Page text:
Malaysia incinerated close to four tons of ivory today that was confiscated during 15 law enforcement raids taken over a seven-year period.
The ivory destroyed today included 3.7 tons of tusks and 228.89kg of partly processed ivory, including beads, chopsticks, uncarved blocks, and jewlery. All of the ivory confiscated is of African Elephant origin.
Today’s event was the second destruction of seized ivory in Malaysia, which has come under increasing scrutiny for its role in the transshipment of African ivory to Asia.
“Seizures and destruction of contraband is welcomed but only by weeding out those culpable, can we end the decade-long problem of Malaysia being used as a prominent transit hub,” Kanitha Krishnasamy, Traffic Director of Southeast Asia said in a statement.
Most of the ivory destroyed today was seized in 2016. The single biggest enforcement case took place in 2011 when 664 pieces of whole and partial tusks weighing 1.6 tons were seized. The first ivory destruction event in April 2016 involved 9.55 tons of elephant tusks.
The illicit consignments from 15 cases originated from countries including Mozambique, Zambia, and Nigeria, and were reportedly destined for Vietnam and China. Twelve of these were made at Kuala Lumpur International Airport, a transit point of choice for wildlife smugglers. The airport has seen its fair share of wildlife commodities being smuggled in or through the country from Africa, including shipments of ivory, rhino horns, African pangolin scales, as well as critically endangered tortoises.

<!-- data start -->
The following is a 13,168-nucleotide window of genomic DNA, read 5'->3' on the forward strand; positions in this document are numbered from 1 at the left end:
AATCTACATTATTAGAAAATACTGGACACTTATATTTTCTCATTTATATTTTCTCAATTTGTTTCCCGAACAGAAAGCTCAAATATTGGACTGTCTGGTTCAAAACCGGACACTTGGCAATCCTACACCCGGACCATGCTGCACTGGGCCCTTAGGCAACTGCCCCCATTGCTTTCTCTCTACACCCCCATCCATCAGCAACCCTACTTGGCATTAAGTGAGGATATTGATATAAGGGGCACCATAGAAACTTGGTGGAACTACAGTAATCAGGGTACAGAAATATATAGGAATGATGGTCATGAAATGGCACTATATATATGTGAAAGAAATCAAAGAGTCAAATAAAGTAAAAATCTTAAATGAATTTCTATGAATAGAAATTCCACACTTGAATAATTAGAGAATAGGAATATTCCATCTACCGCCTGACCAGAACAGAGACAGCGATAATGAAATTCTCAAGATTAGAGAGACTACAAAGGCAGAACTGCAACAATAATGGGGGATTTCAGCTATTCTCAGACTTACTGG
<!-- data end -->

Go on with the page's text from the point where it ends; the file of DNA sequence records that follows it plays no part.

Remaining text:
These incidences highlight the increasingly critical role the air transport industry plays in the global illicit ivory trade. The enforcement actions were taken by both the Royal Malaysian Customs and the Department of Wildlife and National Parks Peninsular Malaysia (PERHILITAN).
Separately, PERHILITAN also revealed that three nationals from Malaysia, Vietnam, and China, respectively were arrested in enforcement cases outside a port or airport in 2016. All were prosecuted for illegal possession of a total of 112 tusks and received fines amounting to USD 45,320.
Efforts taken by Malaysia to tackle this trade will be crucial in the global fight against the illegal ivory trade. The topic will be among the many being debated at the 18th CITES CoP Conference as part of the report on the Elephant Trade Information System (ETIS).
The 2019 ETIS report places Malaysia in the same Group 1 cluster as Nigeria and Mozambique; two countries that have commonly been a part of the trade route for ivory and other wildlife seizures made in Malaysia. The three countries are clustered together for the first time, collectively having the second largest weight value of seized ivory, and indicating a high frequency and scale of ivory moving through and from these countries.
The Minister also told press that Malaysia would incinerate rhino horns it had previously seized, adding that this would take place only after the government received reports on the specimens it has sent for identification to South Africa. In December, Malaysia incinerated 2.8 tons of African pangolin scales.
In July 2017, Hong Kong seized 7.2 tons of ivory from Malaysia, and in September many tonnes of ivory was found in Sepanggar Port, Sabah, on its way from Nigeria to China.
The stockpile destroyed today was audited by the Ministry’s Internal Audit Unit, its Integrity Unit and PERHILITAN.
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